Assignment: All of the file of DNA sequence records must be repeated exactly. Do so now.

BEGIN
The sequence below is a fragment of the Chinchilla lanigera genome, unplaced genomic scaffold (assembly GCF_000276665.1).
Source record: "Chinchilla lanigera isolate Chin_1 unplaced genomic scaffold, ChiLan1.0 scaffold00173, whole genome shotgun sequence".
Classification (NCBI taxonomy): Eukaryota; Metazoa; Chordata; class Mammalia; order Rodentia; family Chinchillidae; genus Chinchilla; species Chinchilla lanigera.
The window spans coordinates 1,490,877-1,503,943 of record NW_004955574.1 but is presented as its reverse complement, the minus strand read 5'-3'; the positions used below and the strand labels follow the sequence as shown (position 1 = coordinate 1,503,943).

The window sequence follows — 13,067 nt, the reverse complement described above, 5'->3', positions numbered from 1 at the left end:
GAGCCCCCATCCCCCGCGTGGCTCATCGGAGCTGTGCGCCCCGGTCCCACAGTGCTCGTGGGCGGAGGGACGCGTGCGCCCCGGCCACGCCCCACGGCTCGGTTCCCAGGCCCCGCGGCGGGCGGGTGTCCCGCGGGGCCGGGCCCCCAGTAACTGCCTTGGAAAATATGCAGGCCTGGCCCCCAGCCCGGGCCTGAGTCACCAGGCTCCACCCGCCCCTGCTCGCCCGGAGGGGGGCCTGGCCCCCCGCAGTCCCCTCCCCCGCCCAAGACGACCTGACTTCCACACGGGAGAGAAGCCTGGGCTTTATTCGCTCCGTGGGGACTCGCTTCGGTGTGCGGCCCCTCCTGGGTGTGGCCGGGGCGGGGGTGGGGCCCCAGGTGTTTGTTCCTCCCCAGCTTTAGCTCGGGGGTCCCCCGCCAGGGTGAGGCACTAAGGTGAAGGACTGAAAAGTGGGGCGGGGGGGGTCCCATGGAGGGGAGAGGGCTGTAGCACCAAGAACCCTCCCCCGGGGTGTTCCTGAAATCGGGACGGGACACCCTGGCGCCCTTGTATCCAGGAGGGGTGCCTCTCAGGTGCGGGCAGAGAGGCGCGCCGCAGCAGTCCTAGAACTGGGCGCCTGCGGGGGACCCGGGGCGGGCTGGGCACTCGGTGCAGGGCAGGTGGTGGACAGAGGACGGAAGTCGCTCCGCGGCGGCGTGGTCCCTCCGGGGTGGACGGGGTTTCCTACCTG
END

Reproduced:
The sequence below is a fragment of the Chinchilla lanigera genome, unplaced genomic scaffold (assembly GCF_000276665.1).
Source record: "Chinchilla lanigera isolate Chin_1 unplaced genomic scaffold, ChiLan1.0 scaffold00173, whole genome shotgun sequence".
Classification (NCBI taxonomy): Eukaryota; Metazoa; Chordata; class Mammalia; order Rodentia; family Chinchillidae; genus Chinchilla; species Chinchilla lanigera.
The window spans coordinates 1,490,877-1,503,943 of record NW_004955574.1 but is presented as its reverse complement, the minus strand read 5'-3'; the positions used below and the strand labels follow the sequence as shown (position 1 = coordinate 1,503,943).

The window sequence follows — 13,067 nt, the reverse complement described above, 5'->3', positions numbered from 1 at the left end:
GAGCCCCCATCCCCCGCGTGGCTCATCGGAGCTGTGCGCCCCGGTCCCACAGTGCTCGTGGGCGGAGGGACGCGTGCGCCCCGGCCACGCCCCACGGCTCGGTTCCCAGGCCCCGCGGCGGGCGGGTGTCCCGCGGGGCCGGGCCCCCAGTAACTGCCTTGGAAAATATGCAGGCCTGGCCCCCAGCCCGGGCCTGAGTCACCAGGCTCCACCCGCCCCTGCTCGCCCGGAGGGGGGCCTGGCCCCCCGCAGTCCCCTCCCCCGCCCAAGACGACCTGACTTCCACACGGGAGAGAAGCCTGGGCTTTATTCGCTCCGTGGGGACTCGCTTCGGTGTGCGGCCCCTCCTGGGTGTGGCCGGGGCGGGGGTGGGGCCCCAGGTGTTTGTTCCTCCCCAGCTTTAGCTCGGGGGTCCCCCGCCAGGGTGAGGCACTAAGGTGAAGGACTGAAAAGTGGGGCGGGGGGGGTCCCATGGAGGGGAGAGGGCTGTAGCACCAAGAACCCTCCCCCGGGGTGTTCCTGAAATCGGGACGGGACACCCTGGCGCCCTTGTATCCAGGAGGGGTGCCTCTCAGGTGCGGGCAGAGAGGCGCGCCGCAGCAGTCCTAGAACTGGGCGCCTGCGGGGGACCCGGGGCGGGCTGGGCACTCGGTGCAGGGCAGGTGGTGGACAGAGGACGGAAGTCGCTCCGCGGCGGCGTGGTCCCTCCGGGGTGGACGGGGTTTCCTACCTG